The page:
- Study protocol
- Open Access
Efficacy and safety of Qing-Feng-Gan-Ke Granules in patients with postinfectious cough: study protocol of a novel-design phase III placebo-controlled, double-blind randomized trial
BMC Complementary and Alternative Medicine volume 15, Article number: 290 (2015)
Postinfectious cough (PIC) is a common condition that affects millions of people worldwide every year. There is Western medicine for this condition but the treatment effect is often incomplete. Traditional Chinese medicine (TCM) has been increasingly prescribed for patients with PIC. Preliminary trials on Qing-Feng-Gan-Ke-Granules (QFGKG) conveyed promising results in treating PIC. This protocol describes an ongoing phase III randomized controlled clinical trial, designed according to a novel methodology of “one study, one primary outcome”, with the objective of evaluating the efficacy and safety of QFGKG in patients suffering from PIC.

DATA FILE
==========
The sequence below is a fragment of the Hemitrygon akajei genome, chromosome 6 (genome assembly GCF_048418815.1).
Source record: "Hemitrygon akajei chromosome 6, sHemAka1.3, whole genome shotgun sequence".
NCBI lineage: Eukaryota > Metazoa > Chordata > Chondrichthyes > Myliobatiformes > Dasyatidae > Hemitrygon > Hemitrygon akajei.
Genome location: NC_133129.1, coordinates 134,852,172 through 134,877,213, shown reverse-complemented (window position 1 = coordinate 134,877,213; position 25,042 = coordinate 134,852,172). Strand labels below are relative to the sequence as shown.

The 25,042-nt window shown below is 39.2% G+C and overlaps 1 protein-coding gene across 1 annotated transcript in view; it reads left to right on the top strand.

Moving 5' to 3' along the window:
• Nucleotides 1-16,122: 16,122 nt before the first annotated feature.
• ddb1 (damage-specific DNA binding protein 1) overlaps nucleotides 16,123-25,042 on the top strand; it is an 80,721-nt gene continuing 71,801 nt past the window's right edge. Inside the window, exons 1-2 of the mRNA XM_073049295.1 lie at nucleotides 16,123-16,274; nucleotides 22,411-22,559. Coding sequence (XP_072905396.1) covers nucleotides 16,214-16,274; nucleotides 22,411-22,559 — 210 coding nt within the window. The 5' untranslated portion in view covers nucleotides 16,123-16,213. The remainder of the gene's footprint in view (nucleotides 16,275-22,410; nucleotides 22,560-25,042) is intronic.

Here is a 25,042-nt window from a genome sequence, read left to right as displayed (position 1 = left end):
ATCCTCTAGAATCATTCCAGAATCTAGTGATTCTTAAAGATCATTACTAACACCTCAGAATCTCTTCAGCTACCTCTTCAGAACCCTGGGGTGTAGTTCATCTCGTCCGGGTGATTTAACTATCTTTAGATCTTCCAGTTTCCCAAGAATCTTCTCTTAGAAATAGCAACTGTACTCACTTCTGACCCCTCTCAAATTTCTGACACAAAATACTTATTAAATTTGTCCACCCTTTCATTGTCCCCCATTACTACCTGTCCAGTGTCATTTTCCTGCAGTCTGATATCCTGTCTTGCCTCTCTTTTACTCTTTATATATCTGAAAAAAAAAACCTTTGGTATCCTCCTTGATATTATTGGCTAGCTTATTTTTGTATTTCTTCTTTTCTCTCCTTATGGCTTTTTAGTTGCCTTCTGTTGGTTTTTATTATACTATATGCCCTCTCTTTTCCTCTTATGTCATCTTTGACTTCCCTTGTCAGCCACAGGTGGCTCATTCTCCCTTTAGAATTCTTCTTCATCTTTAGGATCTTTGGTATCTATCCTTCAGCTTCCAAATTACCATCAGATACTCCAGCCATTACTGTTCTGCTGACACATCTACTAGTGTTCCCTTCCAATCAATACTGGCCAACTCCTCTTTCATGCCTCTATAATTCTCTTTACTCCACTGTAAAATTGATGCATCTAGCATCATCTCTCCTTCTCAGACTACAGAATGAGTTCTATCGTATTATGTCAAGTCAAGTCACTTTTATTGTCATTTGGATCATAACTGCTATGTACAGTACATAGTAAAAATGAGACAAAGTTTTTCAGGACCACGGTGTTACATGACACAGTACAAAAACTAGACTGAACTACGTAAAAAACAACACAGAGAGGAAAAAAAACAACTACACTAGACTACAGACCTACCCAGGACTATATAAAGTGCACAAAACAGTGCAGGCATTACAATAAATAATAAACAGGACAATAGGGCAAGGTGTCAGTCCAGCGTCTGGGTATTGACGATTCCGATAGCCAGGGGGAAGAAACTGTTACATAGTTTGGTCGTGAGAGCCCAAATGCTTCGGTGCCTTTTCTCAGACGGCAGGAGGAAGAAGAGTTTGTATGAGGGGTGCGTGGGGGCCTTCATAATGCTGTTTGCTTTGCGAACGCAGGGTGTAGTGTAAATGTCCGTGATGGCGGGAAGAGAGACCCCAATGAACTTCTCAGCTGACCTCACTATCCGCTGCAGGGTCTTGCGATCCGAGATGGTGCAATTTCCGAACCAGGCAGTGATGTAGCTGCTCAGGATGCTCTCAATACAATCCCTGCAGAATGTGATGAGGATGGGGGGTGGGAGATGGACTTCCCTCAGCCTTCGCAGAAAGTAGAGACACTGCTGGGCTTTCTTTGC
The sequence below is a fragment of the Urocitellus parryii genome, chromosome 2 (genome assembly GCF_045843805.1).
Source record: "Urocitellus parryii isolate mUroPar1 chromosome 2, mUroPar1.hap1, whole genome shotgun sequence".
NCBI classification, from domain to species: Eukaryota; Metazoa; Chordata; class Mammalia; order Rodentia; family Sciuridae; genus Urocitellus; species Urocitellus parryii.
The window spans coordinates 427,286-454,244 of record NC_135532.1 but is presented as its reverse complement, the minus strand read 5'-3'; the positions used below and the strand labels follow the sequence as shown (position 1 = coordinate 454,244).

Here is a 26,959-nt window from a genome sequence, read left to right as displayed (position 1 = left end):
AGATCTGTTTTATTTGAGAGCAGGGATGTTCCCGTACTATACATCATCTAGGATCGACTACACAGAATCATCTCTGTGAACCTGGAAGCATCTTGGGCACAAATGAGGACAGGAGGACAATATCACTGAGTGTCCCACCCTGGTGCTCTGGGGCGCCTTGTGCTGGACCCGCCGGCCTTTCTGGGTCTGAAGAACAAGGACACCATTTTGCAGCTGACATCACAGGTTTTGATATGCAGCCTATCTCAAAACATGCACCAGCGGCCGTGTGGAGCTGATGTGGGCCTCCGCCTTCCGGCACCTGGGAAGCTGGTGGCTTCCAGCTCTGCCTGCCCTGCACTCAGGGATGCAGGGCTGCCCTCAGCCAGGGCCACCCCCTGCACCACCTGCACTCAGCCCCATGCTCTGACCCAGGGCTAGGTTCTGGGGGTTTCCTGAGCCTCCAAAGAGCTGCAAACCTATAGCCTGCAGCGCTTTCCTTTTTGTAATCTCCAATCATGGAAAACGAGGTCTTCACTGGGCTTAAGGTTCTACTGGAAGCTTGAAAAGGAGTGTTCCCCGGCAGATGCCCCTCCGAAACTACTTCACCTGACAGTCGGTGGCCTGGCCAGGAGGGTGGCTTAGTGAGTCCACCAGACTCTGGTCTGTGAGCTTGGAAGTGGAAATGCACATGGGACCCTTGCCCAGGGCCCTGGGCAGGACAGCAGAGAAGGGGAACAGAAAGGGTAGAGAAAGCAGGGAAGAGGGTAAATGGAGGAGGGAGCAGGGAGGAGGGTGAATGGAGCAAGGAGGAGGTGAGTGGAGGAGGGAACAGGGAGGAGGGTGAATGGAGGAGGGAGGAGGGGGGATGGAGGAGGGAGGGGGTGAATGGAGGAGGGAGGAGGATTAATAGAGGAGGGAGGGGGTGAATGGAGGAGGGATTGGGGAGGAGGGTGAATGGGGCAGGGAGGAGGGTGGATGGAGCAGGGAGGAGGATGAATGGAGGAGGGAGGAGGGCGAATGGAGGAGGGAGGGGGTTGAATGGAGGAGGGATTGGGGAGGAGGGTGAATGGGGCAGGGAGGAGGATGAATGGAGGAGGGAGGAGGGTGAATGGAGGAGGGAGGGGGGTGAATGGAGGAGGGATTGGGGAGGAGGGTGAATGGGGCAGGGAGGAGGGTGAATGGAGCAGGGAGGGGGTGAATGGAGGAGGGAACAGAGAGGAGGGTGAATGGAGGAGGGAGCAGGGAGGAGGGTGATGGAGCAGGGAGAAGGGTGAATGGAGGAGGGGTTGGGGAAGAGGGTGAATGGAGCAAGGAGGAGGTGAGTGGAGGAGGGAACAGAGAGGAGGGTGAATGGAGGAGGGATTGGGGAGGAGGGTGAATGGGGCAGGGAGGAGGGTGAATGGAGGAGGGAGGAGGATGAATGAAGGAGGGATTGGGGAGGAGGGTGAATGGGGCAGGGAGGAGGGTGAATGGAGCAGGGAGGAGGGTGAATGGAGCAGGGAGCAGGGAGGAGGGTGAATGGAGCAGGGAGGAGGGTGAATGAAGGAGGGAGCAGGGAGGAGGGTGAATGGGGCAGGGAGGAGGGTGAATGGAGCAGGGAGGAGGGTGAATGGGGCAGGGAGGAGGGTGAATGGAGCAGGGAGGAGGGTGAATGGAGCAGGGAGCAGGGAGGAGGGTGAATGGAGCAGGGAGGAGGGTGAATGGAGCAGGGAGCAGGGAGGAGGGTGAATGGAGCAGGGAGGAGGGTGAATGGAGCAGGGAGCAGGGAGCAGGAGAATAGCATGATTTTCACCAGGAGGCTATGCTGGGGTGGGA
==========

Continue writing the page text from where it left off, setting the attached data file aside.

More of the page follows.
This is a multicenter, phase III, randomized, double-blind, parallel-group, placebo-controlled clinical trial, comprising two simultaneously conducted study parts, part A and part B, intending to investigate two primary outcomes, i.e. time to cough resolution and cough symptom score, respectively. A total of 480 patients, aged 18 to 65 years, who complain of an ongoing persistent cough that has been lasting ≥3 weeks, will be recruited from six participating sites and then randomized to receive QFGKG 12.0 g twice daily or placebo 12.0 g twice daily. Each part will enroll 240 patients, with 180 patients being allocated to the QFGKG group and 60 to the placebo group.